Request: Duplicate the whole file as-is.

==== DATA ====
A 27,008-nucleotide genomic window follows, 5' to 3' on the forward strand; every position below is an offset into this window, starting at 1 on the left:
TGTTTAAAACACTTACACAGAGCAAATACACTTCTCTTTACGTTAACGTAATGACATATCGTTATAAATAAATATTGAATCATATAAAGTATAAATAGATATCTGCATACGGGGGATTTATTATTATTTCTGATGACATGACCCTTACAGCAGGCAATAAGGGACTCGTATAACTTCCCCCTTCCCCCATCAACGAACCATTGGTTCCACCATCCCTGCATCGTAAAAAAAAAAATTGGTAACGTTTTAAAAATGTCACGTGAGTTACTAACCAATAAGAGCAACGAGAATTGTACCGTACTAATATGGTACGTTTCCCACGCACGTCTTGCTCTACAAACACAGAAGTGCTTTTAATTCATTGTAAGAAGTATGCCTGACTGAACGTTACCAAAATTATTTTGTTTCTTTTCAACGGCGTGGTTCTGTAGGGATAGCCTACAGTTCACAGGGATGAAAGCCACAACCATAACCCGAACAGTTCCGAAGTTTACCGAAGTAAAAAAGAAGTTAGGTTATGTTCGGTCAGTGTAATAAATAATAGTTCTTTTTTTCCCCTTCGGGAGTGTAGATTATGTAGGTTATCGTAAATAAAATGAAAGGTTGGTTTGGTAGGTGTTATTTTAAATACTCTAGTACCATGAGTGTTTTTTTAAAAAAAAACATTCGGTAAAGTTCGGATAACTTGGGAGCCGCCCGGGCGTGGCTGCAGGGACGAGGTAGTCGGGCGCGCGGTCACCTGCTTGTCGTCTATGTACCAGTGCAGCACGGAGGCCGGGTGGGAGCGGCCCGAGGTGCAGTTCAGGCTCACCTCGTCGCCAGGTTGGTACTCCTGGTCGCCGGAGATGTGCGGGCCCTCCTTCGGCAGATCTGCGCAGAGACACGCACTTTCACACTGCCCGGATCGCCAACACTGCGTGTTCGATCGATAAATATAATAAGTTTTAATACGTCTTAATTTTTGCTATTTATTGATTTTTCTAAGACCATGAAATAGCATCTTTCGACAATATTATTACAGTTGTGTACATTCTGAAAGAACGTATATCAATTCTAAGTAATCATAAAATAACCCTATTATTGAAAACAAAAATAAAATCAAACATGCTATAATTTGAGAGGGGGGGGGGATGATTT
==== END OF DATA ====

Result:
A 27,008-nucleotide genomic window follows, 5' to 3' on the forward strand; every position below is an offset into this window, starting at 1 on the left:
TGTTTAAAACACTTACACAGAGCAAATACACTTCTCTTTACGTTAACGTAATGACATATCGTTATAAATAAATATTGAATCATATAAAGTATAAATAGATATCTGCATACGGGGGATTTATTATTATTTCTGATGACATGACCCTTACAGCAGGCAATAAGGGACTCGTATAACTTCCCCCTTCCCCCATCAACGAACCATTGGTTCCACCATCCCTGCATCGTAAAAAAAAAAATTGGTAACGTTTTAAAAATGTCACGTGAGTTACTAACCAATAAGAGCAACGAGAATTGTACCGTACTAATATGGTACGTTTCCCACGCACGTCTTGCTCTACAAACACAGAAGTGCTTTTAATTCATTGTAAGAAGTATGCCTGACTGAACGTTACCAAAATTATTTTGTTTCTTTTCAACGGCGTGGTTCTGTAGGGATAGCCTACAGTTCACAGGGATGAAAGCCACAACCATAACCCGAACAGTTCCGAAGTTTACCGAAGTAAAAAAGAAGTTAGGTTATGTTCGGTCAGTGTAATAAATAATAGTTCTTTTTTTCCCCTTCGGGAGTGTAGATTATGTAGGTTATCGTAAATAAAATGAAAGGTTGGTTTGGTAGGTGTTATTTTAAATACTCTAGTACCATGAGTGTTTTTTTAAAAAAAAACATTCGGTAAAGTTCGGATAACTTGGGAGCCGCCCGGGCGTGGCTGCAGGGACGAGGTAGTCGGGCGCGCGGTCACCTGCTTGTCGTCTATGTACCAGTGCAGCACGGAGGCCGGGTGGGAGCGGCCCGAGGTGCAGTTCAGGCTCACCTCGTCGCCAGGTTGGTACTCCTGGTCGCCGGAGATGTGCGGGCCCTCCTTCGGCAGATCTGCGCAGAGACACGCACTTTCACACTGCCCGGATCGCCAACACTGCGTGTTCGATCGATAAATATAATAAGTTTTAATACGTCTTAATTTTTGCTATTTATTGATTTTTCTAAGACCATGAAATAGCATCTTTCGACAATATTATTACAGTTGTGTACATTCTGAAAGAACGTATATCAATTCTAAGTAATCATAAAATAACCCTATTATTGAAAACAAAAATAAAATCAAACATGCTATAATTTGAGAGGGGGGGGGGATGATTT